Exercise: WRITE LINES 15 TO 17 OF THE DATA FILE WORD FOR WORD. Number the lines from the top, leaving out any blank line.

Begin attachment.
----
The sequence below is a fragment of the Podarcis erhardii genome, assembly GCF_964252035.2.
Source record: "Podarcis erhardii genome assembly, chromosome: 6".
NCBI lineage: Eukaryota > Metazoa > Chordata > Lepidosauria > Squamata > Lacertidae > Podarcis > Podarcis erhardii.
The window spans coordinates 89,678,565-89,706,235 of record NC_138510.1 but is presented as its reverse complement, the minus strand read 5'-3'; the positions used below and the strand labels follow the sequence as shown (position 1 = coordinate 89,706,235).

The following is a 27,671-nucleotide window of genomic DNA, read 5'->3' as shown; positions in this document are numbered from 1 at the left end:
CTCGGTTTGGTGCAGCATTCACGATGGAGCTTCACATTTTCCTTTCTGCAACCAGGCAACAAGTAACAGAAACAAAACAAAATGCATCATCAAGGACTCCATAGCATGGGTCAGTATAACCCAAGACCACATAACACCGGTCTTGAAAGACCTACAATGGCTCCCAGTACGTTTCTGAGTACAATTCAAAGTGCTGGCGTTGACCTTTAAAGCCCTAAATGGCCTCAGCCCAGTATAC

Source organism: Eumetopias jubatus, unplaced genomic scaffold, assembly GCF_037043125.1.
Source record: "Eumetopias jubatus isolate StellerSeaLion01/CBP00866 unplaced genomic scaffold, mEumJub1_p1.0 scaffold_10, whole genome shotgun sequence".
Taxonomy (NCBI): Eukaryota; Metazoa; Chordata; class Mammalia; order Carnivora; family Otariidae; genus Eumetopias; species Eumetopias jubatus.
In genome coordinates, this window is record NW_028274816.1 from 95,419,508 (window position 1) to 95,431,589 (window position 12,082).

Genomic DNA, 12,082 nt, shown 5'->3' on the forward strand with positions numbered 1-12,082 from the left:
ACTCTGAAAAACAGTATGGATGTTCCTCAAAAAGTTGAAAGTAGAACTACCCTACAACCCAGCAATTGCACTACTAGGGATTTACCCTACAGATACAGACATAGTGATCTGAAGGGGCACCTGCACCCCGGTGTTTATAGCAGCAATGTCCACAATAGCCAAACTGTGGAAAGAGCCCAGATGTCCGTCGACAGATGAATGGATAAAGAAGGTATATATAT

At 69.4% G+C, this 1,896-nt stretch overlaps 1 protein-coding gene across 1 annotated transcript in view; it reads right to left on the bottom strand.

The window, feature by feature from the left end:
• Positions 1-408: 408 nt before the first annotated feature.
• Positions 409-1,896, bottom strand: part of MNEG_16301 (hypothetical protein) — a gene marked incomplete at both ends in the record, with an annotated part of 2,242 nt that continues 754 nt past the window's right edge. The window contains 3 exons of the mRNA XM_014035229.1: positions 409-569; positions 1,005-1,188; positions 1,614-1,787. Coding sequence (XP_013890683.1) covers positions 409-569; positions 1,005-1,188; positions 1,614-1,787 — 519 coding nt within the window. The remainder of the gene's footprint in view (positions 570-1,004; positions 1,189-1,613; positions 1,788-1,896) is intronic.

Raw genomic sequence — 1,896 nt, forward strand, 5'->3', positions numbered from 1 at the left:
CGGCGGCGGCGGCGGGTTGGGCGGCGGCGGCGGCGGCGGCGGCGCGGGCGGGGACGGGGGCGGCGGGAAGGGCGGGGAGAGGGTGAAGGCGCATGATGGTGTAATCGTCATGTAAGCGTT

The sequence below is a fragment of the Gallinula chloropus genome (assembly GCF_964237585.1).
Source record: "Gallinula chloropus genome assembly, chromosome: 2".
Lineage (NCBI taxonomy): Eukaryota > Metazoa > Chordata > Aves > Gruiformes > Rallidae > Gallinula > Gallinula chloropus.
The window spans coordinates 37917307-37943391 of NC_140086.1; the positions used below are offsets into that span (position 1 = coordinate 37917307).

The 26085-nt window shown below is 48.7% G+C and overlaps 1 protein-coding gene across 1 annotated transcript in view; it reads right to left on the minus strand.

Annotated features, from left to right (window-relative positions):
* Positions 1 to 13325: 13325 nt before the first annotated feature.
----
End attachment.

• Positions 1-408: 408 nt before the first annotated feature.
• Positions 409-1,896, bottom strand: part of MNEG_16301 (hypothetical protein) — a gene marked incomplete at both ends in the record, with an annotated part of 2,242 nt that continues 754 nt past the window's right edge. The window contains 3 exons of the mRNA XM_014035229.1: positions 409-569; positions 1,005-1,188; positions 1,614-1,787. Coding sequence (XP_013890683.1) covers positions 409-569; positions 1,005-1,188; positions 1,614-1,787 — 519 coding nt within the window. The remainder of the gene's footprint in view (positions 570-1,004; positions 1,189-1,613; positions 1,788-1,896) is intronic.

Raw genomic sequence — 1,896 nt, forward strand, 5'->3', positions numbered from 1 at the left: